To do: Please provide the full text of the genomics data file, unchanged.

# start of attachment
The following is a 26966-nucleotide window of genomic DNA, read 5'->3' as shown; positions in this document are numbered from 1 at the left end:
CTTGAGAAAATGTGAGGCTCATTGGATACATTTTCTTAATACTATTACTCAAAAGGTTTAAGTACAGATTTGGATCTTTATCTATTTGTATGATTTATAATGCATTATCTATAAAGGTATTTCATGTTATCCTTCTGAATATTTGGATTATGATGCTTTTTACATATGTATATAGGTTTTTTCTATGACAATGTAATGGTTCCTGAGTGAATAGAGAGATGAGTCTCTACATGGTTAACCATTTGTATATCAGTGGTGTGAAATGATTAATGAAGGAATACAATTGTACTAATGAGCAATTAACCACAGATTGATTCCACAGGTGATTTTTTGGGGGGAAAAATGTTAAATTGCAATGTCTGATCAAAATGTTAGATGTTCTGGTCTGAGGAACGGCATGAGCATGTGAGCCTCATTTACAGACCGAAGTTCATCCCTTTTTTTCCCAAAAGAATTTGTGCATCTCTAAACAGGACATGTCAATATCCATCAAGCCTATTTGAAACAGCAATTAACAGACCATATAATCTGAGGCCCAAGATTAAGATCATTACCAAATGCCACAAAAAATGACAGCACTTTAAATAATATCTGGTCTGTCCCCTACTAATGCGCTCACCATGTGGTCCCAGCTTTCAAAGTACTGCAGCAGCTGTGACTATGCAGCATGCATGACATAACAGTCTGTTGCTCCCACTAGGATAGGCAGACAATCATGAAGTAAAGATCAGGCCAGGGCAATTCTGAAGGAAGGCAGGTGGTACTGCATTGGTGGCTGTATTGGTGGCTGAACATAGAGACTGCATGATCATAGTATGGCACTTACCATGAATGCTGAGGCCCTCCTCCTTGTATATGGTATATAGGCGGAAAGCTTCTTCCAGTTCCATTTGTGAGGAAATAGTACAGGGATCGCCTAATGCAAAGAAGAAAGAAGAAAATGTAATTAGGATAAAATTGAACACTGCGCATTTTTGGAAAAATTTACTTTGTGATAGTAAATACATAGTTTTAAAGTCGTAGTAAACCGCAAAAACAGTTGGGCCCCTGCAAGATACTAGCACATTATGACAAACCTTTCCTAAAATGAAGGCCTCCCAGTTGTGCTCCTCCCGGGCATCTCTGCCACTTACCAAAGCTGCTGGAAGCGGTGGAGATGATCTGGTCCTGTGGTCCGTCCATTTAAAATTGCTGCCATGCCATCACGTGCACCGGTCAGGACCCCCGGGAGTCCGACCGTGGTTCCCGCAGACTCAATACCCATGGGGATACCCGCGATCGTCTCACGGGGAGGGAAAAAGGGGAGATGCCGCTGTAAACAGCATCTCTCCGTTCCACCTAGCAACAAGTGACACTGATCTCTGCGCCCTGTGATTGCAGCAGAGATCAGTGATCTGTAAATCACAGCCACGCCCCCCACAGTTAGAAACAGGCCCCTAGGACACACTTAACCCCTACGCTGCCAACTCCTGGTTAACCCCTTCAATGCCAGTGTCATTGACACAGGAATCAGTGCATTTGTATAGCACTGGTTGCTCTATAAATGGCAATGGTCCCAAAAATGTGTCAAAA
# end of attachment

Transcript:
The following is a 26966-nucleotide window of genomic DNA, read 5'->3' as shown; positions in this document are numbered from 1 at the left end:
CTTGAGAAAATGTGAGGCTCATTGGATACATTTTCTTAATACTATTACTCAAAAGGTTTAAGTACAGATTTGGATCTTTATCTATTTGTATGATTTATAATGCATTATCTATAAAGGTATTTCATGTTATCCTTCTGAATATTTGGATTATGATGCTTTTTACATATGTATATAGGTTTTTTCTATGACAATGTAATGGTTCCTGAGTGAATAGAGAGATGAGTCTCTACATGGTTAACCATTTGTATATCAGTGGTGTGAAATGATTAATGAAGGAATACAATTGTACTAATGAGCAATTAACCACAGATTGATTCCACAGGTGATTTTTTGGGGGGAAAAATGTTAAATTGCAATGTCTGATCAAAATGTTAGATGTTCTGGTCTGAGGAACGGCATGAGCATGTGAGCCTCATTTACAGACCGAAGTTCATCCCTTTTTTTCCCAAAAGAATTTGTGCATCTCTAAACAGGACATGTCAATATCCATCAAGCCTATTTGAAACAGCAATTAACAGACCATATAATCTGAGGCCCAAGATTAAGATCATTACCAAATGCCACAAAAAATGACAGCACTTTAAATAATATCTGGTCTGTCCCCTACTAATGCGCTCACCATGTGGTCCCAGCTTTCAAAGTACTGCAGCAGCTGTGACTATGCAGCATGCATGACATAACAGTCTGTTGCTCCCACTAGGATAGGCAGACAATCATGAAGTAAAGATCAGGCCAGGGCAATTCTGAAGGAAGGCAGGTGGTACTGCATTGGTGGCTGTATTGGTGGCTGAACATAGAGACTGCATGATCATAGTATGGCACTTACCATGAATGCTGAGGCCCTCCTCCTTGTATATGGTATATAGGCGGAAAGCTTCTTCCAGTTCCATTTGTGAGGAAATAGTACAGGGATCGCCTAATGCAAAGAAGAAAGAAGAAAATGTAATTAGGATAAAATTGAACACTGCGCATTTTTGGAAAAATTTACTTTGTGATAGTAAATACATAGTTTTAAAGTCGTAGTAAACCGCAAAAACAGTTGGGCCCCTGCAAGATACTAGCACATTATGACAAACCTTTCCTAAAATGAAGGCCTCCCAGTTGTGCTCCTCCCGGGCATCTCTGCCACTTACCAAAGCTGCTGGAAGCGGTGGAGATGATCTGGTCCTGTGGTCCGTCCATTTAAAATTGCTGCCATGCCATCACGTGCACCGGTCAGGACCCCCGGGAGTCCGACCGTGGTTCCCGCAGACTCAATACCCATGGGGATACCCGCGATCGTCTCACGGGGAGGGAAAAAGGGGAGATGCCGCTGTAAACAGCATCTCTCCGTTCCACCTAGCAACAAGTGACACTGATCTCTGCGCCCTGTGATTGCAGCAGAGATCAGTGATCTGTAAATCACAGCCACGCCCCCCACAGTTAGAAACAGGCCCCTAGGACACACTTAACCCCTACGCTGCCAACTCCTGGTTAACCCCTTCAATGCCAGTGTCATTGACACAGGAATCAGTGCATTTGTATAGCACTGGTTGCTCTATAAATGGCAATGGTCCCAAAAATGTGTCAAAA